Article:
The Marusenko Sphere is a ball-shaped puzzle which is an extension of the 2×2×2 puzzle balls. The ball is divided into eight octants by three perpendicular cuts and moves just like a 2×2×2 Rubik's Cube. Unlike such puzzle balls, this puzzle also has 24 pieces arranged in 6 circular faces. Each octant has three such pieces, in three different faces.

This puzzle was invented by Alexandr Marusenko, and has the patent WO2007/028837, published on 15 March 2007. The pictures above show a prototype version, which has painted colours, and a two-colour production version.

- The total twist of the octant pieces is fixed (3)
- the orientation of the puzzle does not matter (24)

This leaves 24!·8!·3^{7}/24 =
2,279,626,699,712,199,018,518,937,600,000 or approximately 2.2·10^{30} positions.

That number is based on the assumption that all pieces are distinct and that orientations
of the octant pieces are distinguishable. This is not the case on most colour schemes.

There are 5 types of colour scheme available, labelled with difficulty levels 1 to 5. The lower levels have more identical pieces, and so fewer possible positions. To get the exact number of distinct positions you then have to take into account that some positions have symmetry by applying Burnside's Lemma.

Level | Picture | Name | Octants | Segments | Approximate | Exact |
---|---|---|---|---|---|---|

1 | Black and White | 4+4 | 12+12 | 8!·24! / (24·4!^{2}·12!^{2}) |
7,889,304 | |

2 | Circular | 8 | 4+4+4+4+4+4 | 8!·24! / (24·8!·4!^{6}) |
135,277,941,853,080 | |

3 | Flag | 4+4 | 4+8+8+4 | 8!·24! / (24·4!^{4}·8!^{2}) |
1,932,542,454,240 | |

4 | Classic | 2+2+2+2 | 6+6+6+6 | 8!·24! / (24·2!^{4}·6!^{4}) |
242,418,070,100,640 | |

5 | Triangular | 1+1+1+1+1+1+1+1 | 3+3+3+3+3+3+3+3 | 8!·24! / (24·3!^{8}) |
620,590,250,933,452,800,000 |

Let's use the same notation as with a 2·2·2 cube. A clockwise quarter turn of half the ball is denoted by one of the letters L, R, F, B, U and D for each side of the puzzle (Left, Right, Front, Back, Up, and Down). Anti-clockwise quarter turns are denoted by the letter followed by an apostrophe (i.e. L', R', F', B', U' or D'). Half turns are denoted by the letter followed by a 2 (i.e. L2, R2, F2, B2, U2 or D2). Turns of the small circular faces are denoted in the same way, but with small letters, i.e. l, r, f, b, u, d.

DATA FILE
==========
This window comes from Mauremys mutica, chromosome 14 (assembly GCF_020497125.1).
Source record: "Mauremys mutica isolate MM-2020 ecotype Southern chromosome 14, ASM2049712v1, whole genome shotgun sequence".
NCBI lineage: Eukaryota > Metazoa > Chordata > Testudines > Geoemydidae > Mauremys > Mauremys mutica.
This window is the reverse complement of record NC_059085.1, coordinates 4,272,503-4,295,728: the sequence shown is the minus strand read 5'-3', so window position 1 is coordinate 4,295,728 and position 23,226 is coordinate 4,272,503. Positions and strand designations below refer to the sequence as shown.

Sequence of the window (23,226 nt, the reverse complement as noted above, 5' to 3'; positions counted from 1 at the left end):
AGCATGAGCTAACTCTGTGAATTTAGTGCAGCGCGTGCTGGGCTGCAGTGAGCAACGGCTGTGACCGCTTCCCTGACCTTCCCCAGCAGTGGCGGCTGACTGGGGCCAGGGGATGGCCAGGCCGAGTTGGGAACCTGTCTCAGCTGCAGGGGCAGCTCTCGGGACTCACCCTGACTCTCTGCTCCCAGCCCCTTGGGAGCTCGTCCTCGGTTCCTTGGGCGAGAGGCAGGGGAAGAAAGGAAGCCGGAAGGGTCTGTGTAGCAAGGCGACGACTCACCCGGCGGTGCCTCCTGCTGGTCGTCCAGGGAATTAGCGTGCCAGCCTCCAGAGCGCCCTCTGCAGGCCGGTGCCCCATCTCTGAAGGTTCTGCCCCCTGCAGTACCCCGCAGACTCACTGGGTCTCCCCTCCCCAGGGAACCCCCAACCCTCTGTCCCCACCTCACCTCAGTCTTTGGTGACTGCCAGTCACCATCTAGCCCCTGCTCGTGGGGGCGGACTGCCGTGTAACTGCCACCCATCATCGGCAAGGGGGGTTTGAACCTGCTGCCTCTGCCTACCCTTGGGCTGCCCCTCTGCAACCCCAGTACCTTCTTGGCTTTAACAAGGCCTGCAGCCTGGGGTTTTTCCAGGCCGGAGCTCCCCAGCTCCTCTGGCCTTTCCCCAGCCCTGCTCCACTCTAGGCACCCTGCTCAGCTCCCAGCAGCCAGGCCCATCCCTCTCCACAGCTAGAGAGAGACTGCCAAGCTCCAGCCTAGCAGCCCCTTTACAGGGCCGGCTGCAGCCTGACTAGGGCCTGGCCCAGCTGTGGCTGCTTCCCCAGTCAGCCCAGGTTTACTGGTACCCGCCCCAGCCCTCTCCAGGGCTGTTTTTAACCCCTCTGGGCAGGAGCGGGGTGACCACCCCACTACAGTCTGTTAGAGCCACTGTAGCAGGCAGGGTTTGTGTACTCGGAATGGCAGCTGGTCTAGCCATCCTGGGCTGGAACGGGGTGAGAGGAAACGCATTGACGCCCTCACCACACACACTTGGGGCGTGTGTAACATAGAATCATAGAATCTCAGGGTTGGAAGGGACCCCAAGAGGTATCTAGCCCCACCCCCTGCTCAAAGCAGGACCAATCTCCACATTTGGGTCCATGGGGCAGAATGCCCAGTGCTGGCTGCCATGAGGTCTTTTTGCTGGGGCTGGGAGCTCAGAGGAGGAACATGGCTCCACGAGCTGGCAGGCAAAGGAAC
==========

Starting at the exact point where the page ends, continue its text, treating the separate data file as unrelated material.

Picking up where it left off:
**Phase 1:** Solve the segment pieces.

In this phase the segment pieces are arranged such that each octant piece has its
three matching segment pieces. This reduces the puzzle to the 2×2×2 ball.

There is a sequence of moves that swaps two segment pieces without changing any other part of the puzzle. You can use this sequence to solve all the segment pieces one by one. There is a much faster way, similar to the method described on the Dogic, which I will not describe here.

- Find two segment pieces you want to swap. They must lie in different octant pieces. If at all possible, they should be chosen such that the swap would make at least one of the two pieces match up to an octant piece.
- Hold the puzzle so that one of the two segments you want to swap lies in the top circle (the u face), at the back right.
- Using only turns of the F, L, D ball halves, put the other segment also in the top circle, at the front right, next to the first segment.
- Do the move sequence: u F'D'F u2 R'D2R u2

This should swap the two segments. This sequence does rearrange the octants as well, but you can follow it with R'D2R F'DF to have no changes other than the segment swap. - Repeat steps a-d until all segment pieces are correct relative to the octant pieces.

**Phase 2:**Solve the octants.

The puzzle can now be solved in the same way as a 2×2×2 Rubik's Cube.